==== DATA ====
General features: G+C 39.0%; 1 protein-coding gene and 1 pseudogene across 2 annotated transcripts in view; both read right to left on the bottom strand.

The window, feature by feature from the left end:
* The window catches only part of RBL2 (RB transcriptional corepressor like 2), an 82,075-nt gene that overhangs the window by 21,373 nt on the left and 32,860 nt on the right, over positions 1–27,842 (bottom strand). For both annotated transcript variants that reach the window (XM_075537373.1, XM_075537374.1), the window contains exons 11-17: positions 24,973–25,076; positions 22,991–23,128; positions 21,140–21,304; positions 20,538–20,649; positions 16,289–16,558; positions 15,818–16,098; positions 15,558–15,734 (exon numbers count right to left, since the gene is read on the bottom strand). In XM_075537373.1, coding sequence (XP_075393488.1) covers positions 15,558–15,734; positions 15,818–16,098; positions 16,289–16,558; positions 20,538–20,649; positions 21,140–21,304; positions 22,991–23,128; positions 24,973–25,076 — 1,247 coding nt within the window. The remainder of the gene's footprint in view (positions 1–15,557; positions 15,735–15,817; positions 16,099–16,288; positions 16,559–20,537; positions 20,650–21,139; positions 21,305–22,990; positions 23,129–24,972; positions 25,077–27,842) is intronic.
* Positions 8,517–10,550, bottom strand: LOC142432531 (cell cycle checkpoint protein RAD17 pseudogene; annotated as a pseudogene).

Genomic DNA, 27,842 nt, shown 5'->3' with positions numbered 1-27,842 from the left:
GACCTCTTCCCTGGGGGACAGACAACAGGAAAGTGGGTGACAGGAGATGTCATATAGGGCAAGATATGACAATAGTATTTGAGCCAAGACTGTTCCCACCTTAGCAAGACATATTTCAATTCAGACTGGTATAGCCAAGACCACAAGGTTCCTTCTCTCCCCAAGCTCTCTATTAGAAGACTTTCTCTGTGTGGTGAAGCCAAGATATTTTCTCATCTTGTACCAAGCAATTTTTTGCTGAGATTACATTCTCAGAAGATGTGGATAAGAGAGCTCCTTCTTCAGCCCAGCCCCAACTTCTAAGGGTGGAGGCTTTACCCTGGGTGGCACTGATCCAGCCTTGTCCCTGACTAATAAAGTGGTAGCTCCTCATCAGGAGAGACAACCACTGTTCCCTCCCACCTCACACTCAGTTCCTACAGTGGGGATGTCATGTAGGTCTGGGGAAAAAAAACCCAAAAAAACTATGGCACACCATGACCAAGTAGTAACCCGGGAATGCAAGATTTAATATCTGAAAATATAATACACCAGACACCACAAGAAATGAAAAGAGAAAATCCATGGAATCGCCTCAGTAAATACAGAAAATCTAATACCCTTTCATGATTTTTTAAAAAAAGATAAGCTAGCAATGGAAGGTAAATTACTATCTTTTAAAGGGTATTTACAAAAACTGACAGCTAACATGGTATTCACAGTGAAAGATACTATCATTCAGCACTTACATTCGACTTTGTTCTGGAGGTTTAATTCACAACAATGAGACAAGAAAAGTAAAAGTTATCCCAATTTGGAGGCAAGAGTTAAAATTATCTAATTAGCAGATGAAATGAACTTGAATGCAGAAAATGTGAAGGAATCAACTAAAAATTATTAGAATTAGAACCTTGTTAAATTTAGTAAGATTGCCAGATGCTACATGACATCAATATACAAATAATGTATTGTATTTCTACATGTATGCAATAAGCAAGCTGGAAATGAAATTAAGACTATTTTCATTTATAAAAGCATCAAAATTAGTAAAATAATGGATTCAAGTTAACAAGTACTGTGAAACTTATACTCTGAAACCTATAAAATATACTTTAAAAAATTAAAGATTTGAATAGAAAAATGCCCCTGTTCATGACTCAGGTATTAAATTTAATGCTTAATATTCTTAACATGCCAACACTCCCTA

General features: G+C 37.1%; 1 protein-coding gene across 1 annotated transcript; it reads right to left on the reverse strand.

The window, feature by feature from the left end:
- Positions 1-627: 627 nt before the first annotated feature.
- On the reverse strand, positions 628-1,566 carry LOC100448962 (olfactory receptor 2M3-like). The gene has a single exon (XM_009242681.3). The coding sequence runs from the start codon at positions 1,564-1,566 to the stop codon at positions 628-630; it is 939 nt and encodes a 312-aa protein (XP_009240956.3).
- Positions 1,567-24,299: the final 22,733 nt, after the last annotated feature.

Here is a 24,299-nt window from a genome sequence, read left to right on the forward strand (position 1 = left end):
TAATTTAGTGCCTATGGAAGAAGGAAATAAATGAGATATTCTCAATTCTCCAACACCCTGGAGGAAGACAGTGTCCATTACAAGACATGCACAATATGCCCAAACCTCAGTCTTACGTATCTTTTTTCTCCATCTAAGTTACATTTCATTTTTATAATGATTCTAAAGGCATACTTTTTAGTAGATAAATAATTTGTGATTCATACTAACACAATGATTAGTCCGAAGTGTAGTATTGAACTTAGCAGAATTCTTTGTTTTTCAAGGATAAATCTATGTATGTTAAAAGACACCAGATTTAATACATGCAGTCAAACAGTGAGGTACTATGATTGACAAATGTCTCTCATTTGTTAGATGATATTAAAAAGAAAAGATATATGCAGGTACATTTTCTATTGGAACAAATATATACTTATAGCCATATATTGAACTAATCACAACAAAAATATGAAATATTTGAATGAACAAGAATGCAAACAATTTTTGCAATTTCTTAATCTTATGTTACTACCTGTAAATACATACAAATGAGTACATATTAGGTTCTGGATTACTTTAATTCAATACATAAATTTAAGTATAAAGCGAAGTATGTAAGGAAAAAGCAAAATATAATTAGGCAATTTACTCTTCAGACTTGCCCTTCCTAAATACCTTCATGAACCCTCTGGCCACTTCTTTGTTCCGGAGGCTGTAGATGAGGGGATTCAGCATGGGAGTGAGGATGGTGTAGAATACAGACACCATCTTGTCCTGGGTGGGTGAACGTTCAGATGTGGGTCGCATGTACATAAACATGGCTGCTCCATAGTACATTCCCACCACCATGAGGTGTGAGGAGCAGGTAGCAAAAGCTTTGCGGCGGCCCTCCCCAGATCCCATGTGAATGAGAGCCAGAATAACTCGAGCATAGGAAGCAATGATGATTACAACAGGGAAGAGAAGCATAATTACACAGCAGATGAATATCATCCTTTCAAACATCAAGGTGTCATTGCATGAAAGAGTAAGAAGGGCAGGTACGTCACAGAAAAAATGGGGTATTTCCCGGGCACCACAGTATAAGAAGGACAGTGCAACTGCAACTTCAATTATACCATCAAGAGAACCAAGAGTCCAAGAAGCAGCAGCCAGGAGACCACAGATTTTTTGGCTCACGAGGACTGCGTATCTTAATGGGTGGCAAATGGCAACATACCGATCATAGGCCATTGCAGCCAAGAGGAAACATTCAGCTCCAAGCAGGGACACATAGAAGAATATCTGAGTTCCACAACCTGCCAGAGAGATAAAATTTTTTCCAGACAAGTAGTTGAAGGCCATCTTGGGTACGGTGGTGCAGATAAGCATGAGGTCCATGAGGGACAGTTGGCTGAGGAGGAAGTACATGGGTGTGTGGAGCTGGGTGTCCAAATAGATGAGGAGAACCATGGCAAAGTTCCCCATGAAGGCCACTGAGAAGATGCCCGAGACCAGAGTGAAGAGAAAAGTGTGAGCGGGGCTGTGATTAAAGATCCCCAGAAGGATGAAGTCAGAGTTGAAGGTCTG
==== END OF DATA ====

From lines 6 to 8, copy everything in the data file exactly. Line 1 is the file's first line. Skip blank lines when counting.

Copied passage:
GACCTCTTCCCTGGGGGACAGACAACAGGAAAGTGGGTGACAGGAGATGTCATATAGGGCAAGATATGACAATAGTATTTGAGCCAAGACTGTTCCCACCTTAGCAAGACATATTTCAATTCAGACTGGTATAGCCAAGACCACAAGGTTCCTTCTCTCCCCAAGCTCTCTATTAGAAGACTTTCTCTGTGTGGTGAAGCCAAGATATTTTCTCATCTTGTACCAAGCAATTTTTTGCTGAGATTACATTCTCAGAAGATGTGGATAAGAGAGCTCCTTCTTCAGCCCAGCCCCAACTTCTAAGGGTGGAGGCTTTACCCTGGGTGGCACTGATCCAGCCTTGTCCCTGACTAATAAAGTGGTAGCTCCTCATCAGGAGAGACAACCACTGTTCCCTCCCACCTCACACTCAGTTCCTACAGTGGGGATGTCATGTAGGTCTGGGGAAAAAAAACCCAAAAAAACTATGGCACACCATGACCAAGTAGTAACCCGGGAATGCAAGATTTAATATCTGAAAATATAATACACCAGACACCACAAGAAATGAAAAGAGAAAATCCATGGAATCGCCTCAGTAAATACAGAAAATCTAATACCCTTTCATGATTTTTTAAAAAAAGATAAGCTAGCAATGGAAGGTAAATTACTATCTTTTAAAGGGTATTTACAAAAACTGACAGCTAACATGGTATTCACAGTGAAAGATACTATCATTCAGCACTTACATTCGACTTTGTTCTGGAGGTTTAATTCACAACAATGAGACAAGAAAAGTAAAAGTTATCCCAATTTGGAGGCAAGAGTTAAAATTATCTAATTAGCAGATGAAATGAACTTGAATGCAGAAAATGTGAAGGAATCAACTAAAAATTATTAGAATTAGAACCTTGTTAAATTTAGTAAGATTGCCAGATGCTACATGACATCAATATACAAATAATGTATTGTATTTCTACATGTATGCAATAAGCAAGCTGGAAATGAAATTAAGACTATTTTCATTTATAAAAGCATCAAAATTAGTAAAATAATGGATTCAAGTTAACAAGTACTGTGAAACTTATACTCTGAAACCTATAAAATATACTTTAAAAAATTAAAGATTTGAATAGAAAAATGCCCCTGTTCATGACTCAGGTATTAAATTTAATGCTTAATATTCTTAACATGCCAACACTCCCTA

General features: G+C 37.1%; 1 protein-coding gene across 1 annotated transcript; it reads right to left on the reverse strand.

The window, feature by feature from the left end: